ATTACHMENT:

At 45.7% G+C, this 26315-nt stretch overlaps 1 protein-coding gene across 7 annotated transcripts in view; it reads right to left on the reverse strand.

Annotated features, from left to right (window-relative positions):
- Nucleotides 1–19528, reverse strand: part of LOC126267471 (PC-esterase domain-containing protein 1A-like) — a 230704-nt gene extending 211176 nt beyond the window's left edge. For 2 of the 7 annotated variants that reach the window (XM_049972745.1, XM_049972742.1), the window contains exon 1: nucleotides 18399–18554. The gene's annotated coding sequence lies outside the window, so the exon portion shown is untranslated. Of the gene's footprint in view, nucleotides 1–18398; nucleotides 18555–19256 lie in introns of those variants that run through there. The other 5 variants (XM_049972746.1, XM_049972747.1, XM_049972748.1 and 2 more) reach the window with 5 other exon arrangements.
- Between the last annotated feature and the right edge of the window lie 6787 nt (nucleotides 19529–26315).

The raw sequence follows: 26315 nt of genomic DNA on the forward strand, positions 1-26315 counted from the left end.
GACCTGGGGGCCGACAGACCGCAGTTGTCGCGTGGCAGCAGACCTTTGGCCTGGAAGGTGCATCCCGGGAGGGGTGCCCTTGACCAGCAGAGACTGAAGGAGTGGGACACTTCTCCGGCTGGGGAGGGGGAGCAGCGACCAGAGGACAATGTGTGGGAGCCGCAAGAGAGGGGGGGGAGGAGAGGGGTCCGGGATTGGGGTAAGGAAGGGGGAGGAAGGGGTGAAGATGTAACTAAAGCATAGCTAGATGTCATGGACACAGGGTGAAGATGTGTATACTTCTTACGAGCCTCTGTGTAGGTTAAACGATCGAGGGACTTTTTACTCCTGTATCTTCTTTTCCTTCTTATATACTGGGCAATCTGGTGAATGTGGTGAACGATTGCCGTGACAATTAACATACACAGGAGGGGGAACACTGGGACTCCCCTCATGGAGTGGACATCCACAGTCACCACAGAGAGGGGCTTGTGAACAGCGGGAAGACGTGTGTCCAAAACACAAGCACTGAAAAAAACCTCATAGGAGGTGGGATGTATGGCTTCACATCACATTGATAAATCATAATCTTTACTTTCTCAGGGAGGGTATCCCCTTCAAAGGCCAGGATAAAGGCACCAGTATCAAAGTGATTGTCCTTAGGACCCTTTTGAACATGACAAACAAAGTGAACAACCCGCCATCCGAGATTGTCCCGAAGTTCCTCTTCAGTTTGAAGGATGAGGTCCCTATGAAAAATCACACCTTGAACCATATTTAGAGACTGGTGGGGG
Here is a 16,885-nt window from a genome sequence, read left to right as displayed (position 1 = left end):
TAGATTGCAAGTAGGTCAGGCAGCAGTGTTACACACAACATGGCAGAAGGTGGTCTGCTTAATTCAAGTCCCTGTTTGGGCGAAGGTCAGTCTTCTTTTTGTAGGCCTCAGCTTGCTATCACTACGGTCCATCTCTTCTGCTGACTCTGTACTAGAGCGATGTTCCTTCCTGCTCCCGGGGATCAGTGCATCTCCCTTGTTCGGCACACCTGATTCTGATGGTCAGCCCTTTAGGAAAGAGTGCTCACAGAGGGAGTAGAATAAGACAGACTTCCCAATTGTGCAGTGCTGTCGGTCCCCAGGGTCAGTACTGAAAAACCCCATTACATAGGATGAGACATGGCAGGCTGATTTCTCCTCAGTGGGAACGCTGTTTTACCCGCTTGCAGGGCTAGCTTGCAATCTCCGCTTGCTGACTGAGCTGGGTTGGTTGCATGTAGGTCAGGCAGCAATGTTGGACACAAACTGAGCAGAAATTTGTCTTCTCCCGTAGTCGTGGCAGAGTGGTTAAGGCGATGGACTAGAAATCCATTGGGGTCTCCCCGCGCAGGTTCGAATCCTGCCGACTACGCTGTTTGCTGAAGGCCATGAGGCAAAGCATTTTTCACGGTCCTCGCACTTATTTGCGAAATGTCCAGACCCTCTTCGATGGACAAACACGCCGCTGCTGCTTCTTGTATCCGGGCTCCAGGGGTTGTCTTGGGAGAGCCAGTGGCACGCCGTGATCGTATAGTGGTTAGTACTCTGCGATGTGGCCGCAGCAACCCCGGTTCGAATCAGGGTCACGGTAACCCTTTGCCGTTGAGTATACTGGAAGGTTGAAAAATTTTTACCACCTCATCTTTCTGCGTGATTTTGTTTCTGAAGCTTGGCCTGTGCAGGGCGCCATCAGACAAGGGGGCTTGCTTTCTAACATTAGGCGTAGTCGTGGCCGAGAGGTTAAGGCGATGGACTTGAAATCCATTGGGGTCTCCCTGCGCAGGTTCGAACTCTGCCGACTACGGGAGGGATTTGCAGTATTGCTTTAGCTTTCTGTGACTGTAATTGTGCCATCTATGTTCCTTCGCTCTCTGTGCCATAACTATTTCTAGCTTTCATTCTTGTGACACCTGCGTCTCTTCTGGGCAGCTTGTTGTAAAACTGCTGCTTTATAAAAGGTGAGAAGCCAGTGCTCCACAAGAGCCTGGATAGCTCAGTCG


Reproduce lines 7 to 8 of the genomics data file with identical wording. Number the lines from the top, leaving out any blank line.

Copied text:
Here is a 16,885-nt window from a genome sequence, read left to right as displayed (position 1 = left end):
TAGATTGCAAGTAGGTCAGGCAGCAGTGTTACACACAACATGGCAGAAGGTGGTCTGCTTAATTCAAGTCCCTGTTTGGGCGAAGGTCAGTCTTCTTTTTGTAGGCCTCAGCTTGCTATCACTACGGTCCATCTCTTCTGCTGACTCTGTACTAGAGCGATGTTCCTTCCTGCTCCCGGGGATCAGTGCATCTCCCTTGTTCGGCACACCTGATTCTGATGGTCAGCCCTTTAGGAAAGAGTGCTCACAGAGGGAGTAGAATAAGACAGACTTCCCAATTGTGCAGTGCTGTCGGTCCCCAGGGTCAGTACTGAAAAACCCCATTACATAGGATGAGACATGGCAGGCTGATTTCTCCTCAGTGGGAACGCTGTTTTACCCGCTTGCAGGGCTAGCTTGCAATCTCCGCTTGCTGACTGAGCTGGGTTGGTTGCATGTAGGTCAGGCAGCAATGTTGGACACAAACTGAGCAGAAATTTGTCTTCTCCCGTAGTCGTGGCAGAGTGGTTAAGGCGATGGACTAGAAATCCATTGGGGTCTCCCCGCGCAGGTTCGAATCCTGCCGACTACGCTGTTTGCTGAAGGCCATGAGGCAAAGCATTTTTCACGGTCCTCGCACTTATTTGCGAAATGTCCAGACCCTCTTCGATGGACAAACACGCCGCTGCTGCTTCTTGTATCCGGGCTCCAGGGGTTGTCTTGGGAGAGCCAGTGGCACGCCGTGATCGTATAGTGGTTAGTACTCTGCGATGTGGCCGCAGCAACCCCGGTTCGAATCAGGGTCACGGTAACCCTTTGCCGTTGAGTATACTGGAAGGTTGAAAAATTTTTACCACCTCATCTTTCTGCGTGATTTTGTTTCTGAAGCTTGGCCTGTGCAGGGCGCCATCAGACAAGGGGGCTTGCTTTCTAACATTAGGCGTAGTCGTGGCCGAGAGGTTAAGGCGATGGACTTGAAATCCATTGGGGTCTCCCTGCGCAGGTTCGAACTCTGCCGACTACGGGAGGGATTTGCAGTATTGCTTTAGCTTTCTGTGACTGTAATTGTGCCATCTATGTTCCTTCGCTCTCTGTGCCATAACTATTTCTAGCTTTCATTCTTGTGACACCTGCGTCTCTTCTGGGCAGCTTGTTGTAAAACTGCTGCTTTATAAAAGGTGAGAAGCCAGTGCTCCACAAGAGCCTGGATAGCTCAGTCG